Magazine article Science News

Me and My Metabolism: Personalized Medicine Takes New Direction

Magazine article Science News

Me and My Metabolism: Personalized Medicine Takes New Direction

Article excerpt

Physicians may someday predict a drug's toxic effects in individual patients on the basis of their metabolisms, a proof-of-principle study in rats suggests. The finding could lead to a major shift in expectations for personalized medicine, which scientists generally have presumed would center on genetics.

Since people can vary widely in how they react to a particular medication type or dosage, many doctors consider personalized treatment to be one of medicine's loftiest goals. Efforts to reach this end have focused mostly on pharmacogenomics, the study of how a person's unique pattern of genes affects how he or she responds to any given drug.

However, notes biochemist Jeremy K. Nicholson of Imperial College London, genes can tell only so much about a body's functions. Other factors, such as age, weight, emotional state, and gut bacteria, can have an enormous influence on how a patient processes medications. "Things that affect our lives quite a lot aren't reflected in our genomes," says Nicholson.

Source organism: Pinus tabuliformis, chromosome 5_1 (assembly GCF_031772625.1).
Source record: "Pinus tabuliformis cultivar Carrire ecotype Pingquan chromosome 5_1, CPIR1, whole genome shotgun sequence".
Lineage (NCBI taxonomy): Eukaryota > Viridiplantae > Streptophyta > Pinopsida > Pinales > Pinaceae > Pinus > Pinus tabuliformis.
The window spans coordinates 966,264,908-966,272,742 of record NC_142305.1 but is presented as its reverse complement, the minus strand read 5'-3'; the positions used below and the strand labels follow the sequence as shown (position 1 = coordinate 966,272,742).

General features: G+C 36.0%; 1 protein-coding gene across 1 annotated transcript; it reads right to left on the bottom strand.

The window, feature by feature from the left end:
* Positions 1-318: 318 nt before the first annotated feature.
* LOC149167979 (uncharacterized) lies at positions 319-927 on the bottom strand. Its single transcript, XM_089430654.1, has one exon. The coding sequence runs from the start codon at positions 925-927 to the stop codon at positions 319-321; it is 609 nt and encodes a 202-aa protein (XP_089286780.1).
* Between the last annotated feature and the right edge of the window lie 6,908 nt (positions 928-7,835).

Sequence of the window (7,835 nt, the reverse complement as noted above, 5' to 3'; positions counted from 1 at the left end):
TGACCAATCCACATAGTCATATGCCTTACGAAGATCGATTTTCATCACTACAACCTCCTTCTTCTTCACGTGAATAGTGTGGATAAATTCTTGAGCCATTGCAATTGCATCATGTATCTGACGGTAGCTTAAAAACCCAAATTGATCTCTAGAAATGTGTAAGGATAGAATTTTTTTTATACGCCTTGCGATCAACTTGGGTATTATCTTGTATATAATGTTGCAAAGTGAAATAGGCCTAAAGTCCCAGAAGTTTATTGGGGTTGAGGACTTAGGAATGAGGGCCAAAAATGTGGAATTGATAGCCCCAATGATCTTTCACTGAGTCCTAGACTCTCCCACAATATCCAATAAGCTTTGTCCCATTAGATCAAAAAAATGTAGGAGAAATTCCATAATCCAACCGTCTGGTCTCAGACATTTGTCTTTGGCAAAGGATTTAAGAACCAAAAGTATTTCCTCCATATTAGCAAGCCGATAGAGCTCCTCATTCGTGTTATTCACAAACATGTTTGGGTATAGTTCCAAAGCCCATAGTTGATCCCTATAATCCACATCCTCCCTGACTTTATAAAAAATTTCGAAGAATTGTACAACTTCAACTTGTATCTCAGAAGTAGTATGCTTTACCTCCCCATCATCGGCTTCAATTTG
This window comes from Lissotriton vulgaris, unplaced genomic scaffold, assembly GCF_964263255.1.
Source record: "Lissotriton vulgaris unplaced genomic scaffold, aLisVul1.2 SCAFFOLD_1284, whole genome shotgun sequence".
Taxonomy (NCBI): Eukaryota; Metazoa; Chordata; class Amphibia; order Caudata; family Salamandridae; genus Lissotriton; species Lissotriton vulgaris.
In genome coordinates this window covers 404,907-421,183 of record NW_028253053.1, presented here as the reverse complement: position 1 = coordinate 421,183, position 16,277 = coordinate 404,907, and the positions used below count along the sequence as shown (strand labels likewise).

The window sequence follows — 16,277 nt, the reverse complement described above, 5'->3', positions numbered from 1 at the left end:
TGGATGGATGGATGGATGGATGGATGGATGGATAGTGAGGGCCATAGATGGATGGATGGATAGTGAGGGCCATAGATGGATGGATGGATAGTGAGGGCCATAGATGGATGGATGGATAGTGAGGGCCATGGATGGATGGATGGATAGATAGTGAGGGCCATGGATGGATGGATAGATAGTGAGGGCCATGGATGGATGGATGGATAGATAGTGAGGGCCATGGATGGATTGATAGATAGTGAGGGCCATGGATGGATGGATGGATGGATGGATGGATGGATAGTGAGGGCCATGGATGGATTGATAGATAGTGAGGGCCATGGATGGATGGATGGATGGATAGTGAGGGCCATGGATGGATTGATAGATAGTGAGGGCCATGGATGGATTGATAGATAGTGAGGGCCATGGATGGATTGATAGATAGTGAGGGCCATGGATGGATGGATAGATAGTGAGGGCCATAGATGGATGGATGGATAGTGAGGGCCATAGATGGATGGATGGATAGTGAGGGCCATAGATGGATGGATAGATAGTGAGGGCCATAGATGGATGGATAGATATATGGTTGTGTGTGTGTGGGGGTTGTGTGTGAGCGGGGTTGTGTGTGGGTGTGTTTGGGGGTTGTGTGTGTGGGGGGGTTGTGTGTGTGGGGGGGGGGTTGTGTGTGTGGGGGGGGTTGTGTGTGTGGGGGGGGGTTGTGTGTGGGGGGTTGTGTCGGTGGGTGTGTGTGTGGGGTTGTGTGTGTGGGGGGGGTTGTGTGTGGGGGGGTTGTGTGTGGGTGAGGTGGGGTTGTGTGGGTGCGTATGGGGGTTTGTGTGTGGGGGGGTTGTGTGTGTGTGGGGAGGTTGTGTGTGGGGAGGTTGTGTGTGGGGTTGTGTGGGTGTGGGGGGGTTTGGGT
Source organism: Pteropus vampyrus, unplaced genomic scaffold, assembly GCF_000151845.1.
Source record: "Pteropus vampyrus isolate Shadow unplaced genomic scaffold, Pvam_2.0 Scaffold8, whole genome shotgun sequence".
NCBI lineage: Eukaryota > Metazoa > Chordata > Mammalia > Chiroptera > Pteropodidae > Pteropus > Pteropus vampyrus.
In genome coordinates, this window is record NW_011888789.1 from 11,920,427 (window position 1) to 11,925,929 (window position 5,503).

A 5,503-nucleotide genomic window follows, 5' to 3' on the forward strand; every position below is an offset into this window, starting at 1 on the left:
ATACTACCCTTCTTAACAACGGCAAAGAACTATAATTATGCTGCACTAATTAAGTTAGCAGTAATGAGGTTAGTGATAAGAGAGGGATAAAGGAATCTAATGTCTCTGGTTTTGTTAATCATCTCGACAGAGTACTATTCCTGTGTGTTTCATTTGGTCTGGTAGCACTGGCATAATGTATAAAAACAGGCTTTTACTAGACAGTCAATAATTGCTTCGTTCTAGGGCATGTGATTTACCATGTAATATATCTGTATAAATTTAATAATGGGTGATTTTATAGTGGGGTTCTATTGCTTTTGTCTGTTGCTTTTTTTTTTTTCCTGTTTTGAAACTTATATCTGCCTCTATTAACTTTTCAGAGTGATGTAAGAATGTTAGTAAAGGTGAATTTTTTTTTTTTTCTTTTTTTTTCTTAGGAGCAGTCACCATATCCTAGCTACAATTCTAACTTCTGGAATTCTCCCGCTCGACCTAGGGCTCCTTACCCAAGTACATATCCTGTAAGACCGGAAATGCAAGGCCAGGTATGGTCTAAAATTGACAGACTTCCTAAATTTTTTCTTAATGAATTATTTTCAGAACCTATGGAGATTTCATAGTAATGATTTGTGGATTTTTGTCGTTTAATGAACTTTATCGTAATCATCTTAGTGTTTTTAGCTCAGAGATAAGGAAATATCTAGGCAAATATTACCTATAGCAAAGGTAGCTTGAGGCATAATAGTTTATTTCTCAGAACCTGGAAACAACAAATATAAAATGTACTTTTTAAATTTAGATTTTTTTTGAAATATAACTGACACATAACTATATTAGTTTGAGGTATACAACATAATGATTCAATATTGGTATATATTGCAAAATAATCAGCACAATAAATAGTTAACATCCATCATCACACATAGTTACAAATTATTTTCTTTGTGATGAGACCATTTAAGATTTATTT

Since these factors influence metabolism, he and his colleagues wondered whether they could use individuals' metabolic profiles before they receive medication to predict how patients might react to drugs. The scientists have named this approach pharmaco-metabonomics.

To test their idea, Nicholson's team worked with 75 rats that belonged to an inbred strain and thus had closely matching genomes. The scientists began their work by collecting urine from all the animals. The researchers then ran all the samples through a machine that measured hundreds of molecules. …

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